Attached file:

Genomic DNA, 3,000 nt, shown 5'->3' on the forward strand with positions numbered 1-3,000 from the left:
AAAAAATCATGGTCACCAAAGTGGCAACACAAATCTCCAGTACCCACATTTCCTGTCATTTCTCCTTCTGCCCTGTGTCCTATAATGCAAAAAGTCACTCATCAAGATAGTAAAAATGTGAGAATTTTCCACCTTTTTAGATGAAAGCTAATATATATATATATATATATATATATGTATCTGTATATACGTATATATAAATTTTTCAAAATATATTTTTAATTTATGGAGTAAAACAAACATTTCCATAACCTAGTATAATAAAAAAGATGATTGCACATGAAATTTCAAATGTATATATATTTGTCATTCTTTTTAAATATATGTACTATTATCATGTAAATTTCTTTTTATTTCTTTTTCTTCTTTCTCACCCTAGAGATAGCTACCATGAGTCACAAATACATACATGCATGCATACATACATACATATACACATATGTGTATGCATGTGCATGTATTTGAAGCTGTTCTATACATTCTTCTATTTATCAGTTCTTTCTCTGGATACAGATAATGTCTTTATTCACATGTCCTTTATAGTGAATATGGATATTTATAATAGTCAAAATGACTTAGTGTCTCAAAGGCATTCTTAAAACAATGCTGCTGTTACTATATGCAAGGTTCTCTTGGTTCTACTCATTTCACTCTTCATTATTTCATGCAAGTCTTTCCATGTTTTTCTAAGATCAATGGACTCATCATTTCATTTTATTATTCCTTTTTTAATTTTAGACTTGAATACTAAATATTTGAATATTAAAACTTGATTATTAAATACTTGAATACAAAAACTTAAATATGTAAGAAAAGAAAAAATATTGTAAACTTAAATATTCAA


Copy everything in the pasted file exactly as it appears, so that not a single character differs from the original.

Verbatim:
Genomic DNA, 3,000 nt, shown 5'->3' on the forward strand with positions numbered 1-3,000 from the left:
AAAAAATCATGGTCACCAAAGTGGCAACACAAATCTCCAGTACCCACATTTCCTGTCATTTCTCCTTCTGCCCTGTGTCCTATAATGCAAAAAGTCACTCATCAAGATAGTAAAAATGTGAGAATTTTCCACCTTTTTAGATGAAAGCTAATATATATATATATATATATATATATGTATCTGTATATACGTATATATAAATTTTTCAAAATATATTTTTAATTTATGGAGTAAAACAAACATTTCCATAACCTAGTATAATAAAAAAGATGATTGCACATGAAATTTCAAATGTATATATATTTGTCATTCTTTTTAAATATATGTACTATTATCATGTAAATTTCTTTTTATTTCTTTTTCTTCTTTCTCACCCTAGAGATAGCTACCATGAGTCACAAATACATACATGCATGCATACATACATACATATACACATATGTGTATGCATGTGCATGTATTTGAAGCTGTTCTATACATTCTTCTATTTATCAGTTCTTTCTCTGGATACAGATAATGTCTTTATTCACATGTCCTTTATAGTGAATATGGATATTTATAATAGTCAAAATGACTTAGTGTCTCAAAGGCATTCTTAAAACAATGCTGCTGTTACTATATGCAAGGTTCTCTTGGTTCTACTCATTTCACTCTTCATTATTTCATGCAAGTCTTTCCATGTTTTTCTAAGATCAATGGACTCATCATTTCATTTTATTATTCCTTTTTTAATTTTAGACTTGAATACTAAATATTTGAATATTAAAACTTGATTATTAAATACTTGAATACAAAAACTTAAATATGTAAGAAAAGAAAAAATATTGTAAACTTAAATATTCAA